2. kantay says:

    I agree that we are somehow inordinately in my opinion focused on one subset of issues here. The burial is not equivalent to the turban except that they are items of religious dress. The purpose and meaning of the turban stands alone and I cannot see that the use of the burkha should be tied so consistently to it. I’m France, Canada, Australia, let us present our belief system and history instead of simply asserting an assumed similarity with a belief system unique from our own. Orthodox Jewish men and women also have a religious dress code……where are the posts in solidarity there, or even just an exploration of this. Simply because in certain countries we are mistaken for members of another religion doesn’t mean we have to make the same inferences about ourselves. Our history tells us we are generally not to seclude women in purdah even while respecting freedom of thought and conscience to the fullest. The interacting relationship between Europe and Islam is something on its own. I feel there is almost a fetish of solidarity in only one or two directions to the detriment of our own history and culture. Yes we draw from a millue including Islam but also many other faith and philosophical traditions and our histories interrelate with many groups beyond the ones we are so often directed toward.

  3. kantay says:

    Sorry for the typos above….autocorrect giveth and taketh away.

  4. Egalitarian says:

    Don’t we, men, ever get tired of telling women how to dress? I hope we eventually fatigue, but, we are a stubborn bunch.

  5. MohinderSingh says:

    Sorry to burst your bubble,but the author seems to forget that sovereign nation-states have every right to formulate & enforce the laws for the well being of their citizens.

  6. Blighty Singh says:

    Oh deary me. Are you all philistines when it comes to worldly affairs ? What is so difficult to understand here ? There are some countries in the European Union that have a more developed rule of law…..as such they do not tend to deliberately pass National laws that they know will conflict with EU Law….unless there is a deliberate political will to pick a fight with the EU : The UK and Germany for example. On the other hand there are some countries in Europe that we know as serial flouters of EU law. They do it habitualy all the time : France, for example. They see their position at the heart of the EU as undesputable and natural and as such, they like to ritually play little games like ignoring EU Directives until they are forced to obey. Britain and Germany, on the other hand, obey Directives and Regulations immediately.
    Look, it's really very simple : Every one of us European countries has signed over our sovereignty to Brussels. We've given away thousands of years of sovereignty. EU Law is supreme over National Law. When there is a conflict between the 2….EU Law must prevail. Thus, each and every one of our national law must not contradict EU Law. Now….the French government and the lady in a burqua knows that the burqua ban is in conflict with EU Law. A lady in a burqua is brought before a local magistrate. The magistrate will have to make an Article 234 (Art 267 TFEU) reference to the ECJ for clarification before it passes judgment. The ECJ will state that that the law is clearly incompatible and thus the French law must be struck down.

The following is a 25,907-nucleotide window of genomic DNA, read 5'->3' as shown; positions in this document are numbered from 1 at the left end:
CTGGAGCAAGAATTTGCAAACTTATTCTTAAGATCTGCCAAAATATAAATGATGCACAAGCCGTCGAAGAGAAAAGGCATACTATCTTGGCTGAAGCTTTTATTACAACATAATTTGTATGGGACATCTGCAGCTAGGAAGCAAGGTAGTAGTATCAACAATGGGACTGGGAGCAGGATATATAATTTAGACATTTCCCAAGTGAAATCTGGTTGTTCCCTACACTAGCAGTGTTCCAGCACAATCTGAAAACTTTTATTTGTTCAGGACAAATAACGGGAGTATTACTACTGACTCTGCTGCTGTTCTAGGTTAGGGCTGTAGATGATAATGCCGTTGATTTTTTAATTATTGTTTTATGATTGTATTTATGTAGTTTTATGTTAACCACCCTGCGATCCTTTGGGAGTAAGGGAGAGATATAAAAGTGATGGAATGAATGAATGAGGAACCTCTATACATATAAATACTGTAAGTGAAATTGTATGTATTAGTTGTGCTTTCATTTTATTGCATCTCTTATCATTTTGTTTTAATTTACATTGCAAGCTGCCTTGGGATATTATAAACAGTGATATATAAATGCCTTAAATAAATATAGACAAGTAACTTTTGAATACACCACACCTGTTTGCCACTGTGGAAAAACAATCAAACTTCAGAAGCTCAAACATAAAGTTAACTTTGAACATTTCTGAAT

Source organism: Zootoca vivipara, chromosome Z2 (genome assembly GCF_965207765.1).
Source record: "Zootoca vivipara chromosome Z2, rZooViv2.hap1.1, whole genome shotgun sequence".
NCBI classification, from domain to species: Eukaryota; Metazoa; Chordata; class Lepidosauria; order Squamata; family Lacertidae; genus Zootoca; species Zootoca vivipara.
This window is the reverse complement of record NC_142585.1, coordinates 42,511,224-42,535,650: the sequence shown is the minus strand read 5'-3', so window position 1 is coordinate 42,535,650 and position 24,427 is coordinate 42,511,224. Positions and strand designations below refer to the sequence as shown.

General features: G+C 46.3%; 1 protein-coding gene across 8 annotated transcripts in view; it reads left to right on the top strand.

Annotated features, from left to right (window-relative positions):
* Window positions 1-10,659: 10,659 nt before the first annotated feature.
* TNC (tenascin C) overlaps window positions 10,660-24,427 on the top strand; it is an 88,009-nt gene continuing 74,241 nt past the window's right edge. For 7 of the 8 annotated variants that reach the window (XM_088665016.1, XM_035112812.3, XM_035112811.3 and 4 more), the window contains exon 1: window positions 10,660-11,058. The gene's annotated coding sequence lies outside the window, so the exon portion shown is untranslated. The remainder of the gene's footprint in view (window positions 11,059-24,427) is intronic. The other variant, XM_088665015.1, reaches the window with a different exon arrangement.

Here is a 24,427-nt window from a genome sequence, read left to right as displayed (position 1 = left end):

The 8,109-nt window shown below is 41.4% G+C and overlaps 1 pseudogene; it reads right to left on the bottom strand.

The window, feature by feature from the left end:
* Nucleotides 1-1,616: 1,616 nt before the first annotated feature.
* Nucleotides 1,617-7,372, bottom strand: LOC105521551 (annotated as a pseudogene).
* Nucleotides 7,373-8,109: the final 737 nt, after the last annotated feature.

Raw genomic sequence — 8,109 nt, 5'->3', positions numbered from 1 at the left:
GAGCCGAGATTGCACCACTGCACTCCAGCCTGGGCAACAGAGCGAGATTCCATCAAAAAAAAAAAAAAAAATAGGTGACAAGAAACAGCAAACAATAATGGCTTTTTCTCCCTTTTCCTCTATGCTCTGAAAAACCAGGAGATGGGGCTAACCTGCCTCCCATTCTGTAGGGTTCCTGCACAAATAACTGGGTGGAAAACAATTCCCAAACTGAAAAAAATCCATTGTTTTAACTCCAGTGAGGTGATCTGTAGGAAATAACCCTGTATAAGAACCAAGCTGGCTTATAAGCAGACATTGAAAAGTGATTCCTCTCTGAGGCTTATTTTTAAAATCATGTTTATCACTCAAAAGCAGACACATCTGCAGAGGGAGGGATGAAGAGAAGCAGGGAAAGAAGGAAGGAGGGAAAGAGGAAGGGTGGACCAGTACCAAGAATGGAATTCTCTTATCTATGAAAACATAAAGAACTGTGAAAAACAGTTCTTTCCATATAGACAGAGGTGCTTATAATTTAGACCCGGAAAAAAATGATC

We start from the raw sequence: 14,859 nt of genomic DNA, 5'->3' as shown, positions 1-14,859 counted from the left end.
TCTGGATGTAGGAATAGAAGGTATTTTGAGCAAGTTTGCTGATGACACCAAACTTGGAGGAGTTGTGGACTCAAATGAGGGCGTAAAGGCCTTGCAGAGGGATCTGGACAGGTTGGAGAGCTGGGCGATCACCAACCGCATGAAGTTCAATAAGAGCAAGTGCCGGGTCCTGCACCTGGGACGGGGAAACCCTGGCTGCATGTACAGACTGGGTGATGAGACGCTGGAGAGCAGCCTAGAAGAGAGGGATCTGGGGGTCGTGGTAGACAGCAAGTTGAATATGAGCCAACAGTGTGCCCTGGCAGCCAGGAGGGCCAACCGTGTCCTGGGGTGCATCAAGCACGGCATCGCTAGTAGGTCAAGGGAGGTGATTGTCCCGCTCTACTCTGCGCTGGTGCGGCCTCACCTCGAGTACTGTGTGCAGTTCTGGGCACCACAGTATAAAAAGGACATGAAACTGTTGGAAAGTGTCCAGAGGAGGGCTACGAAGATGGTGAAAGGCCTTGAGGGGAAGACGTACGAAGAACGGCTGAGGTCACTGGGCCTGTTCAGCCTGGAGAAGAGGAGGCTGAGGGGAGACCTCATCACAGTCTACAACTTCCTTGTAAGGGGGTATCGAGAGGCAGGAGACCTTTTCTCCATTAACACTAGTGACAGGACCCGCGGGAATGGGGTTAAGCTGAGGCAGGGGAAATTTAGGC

You see thats why very little fuss is made about this issue by us Europeans. We hardly ever mention it let alone start threads on message forums about it. We know how French politics work…..we know the mechanism of EU law and the time it takes…..and we know Belgium hasn't had a government for a couple of years and is now on its last legs of existence.
    But forget all that. Why don't you all do what you always do and give me some thumbs down negative markings.

  7. Rajinder Singh says:

    But forget all that. Why don’t you all do what you always do and give me some thumbs down negative markings.

    Last I counted you got only three thumbs down.

    Once in a while I get between 8 20 thumbs down even without commenting because there is this guy who comes along and makes scandalous comments under my name. Those thumb downs reminded me of mothers oil massage of my head as a child after a head bath. She probably was trying to rewire loose neural connections in my brains. I dont think that worked. It probably caused some damage on the right side. But I started doing better in math.

    I think its those guys getting thumbs up who need to be careful and wear safety glasses.

    Ideally I am aiming for a overall safety oriented zero response.

  8. Stop the War says:

    France, Belgium and now Italy seem to forget the notion of religious freedom. In all these countries, passing the niqab-ban law just increase islamophobia and Muslim-hatred among people. This law is restricting individual freedom (imposing a dress code with a law, really ?), stigmatising the Muslims and not helping integration. Even the Council of Europe's Human Rights Commissioner, Thomas Hammarberg, deplored the ban as a symptom of "Islamophobia and anti-Muslim prejudices which continue to undermine tolerance in Europe". To fight against the growing Islamophobia, join the Mass Protest of Stop the War Coalition on October 8th in Trafalgar Square.
    To get more information go to: http://antiwarassembly.org/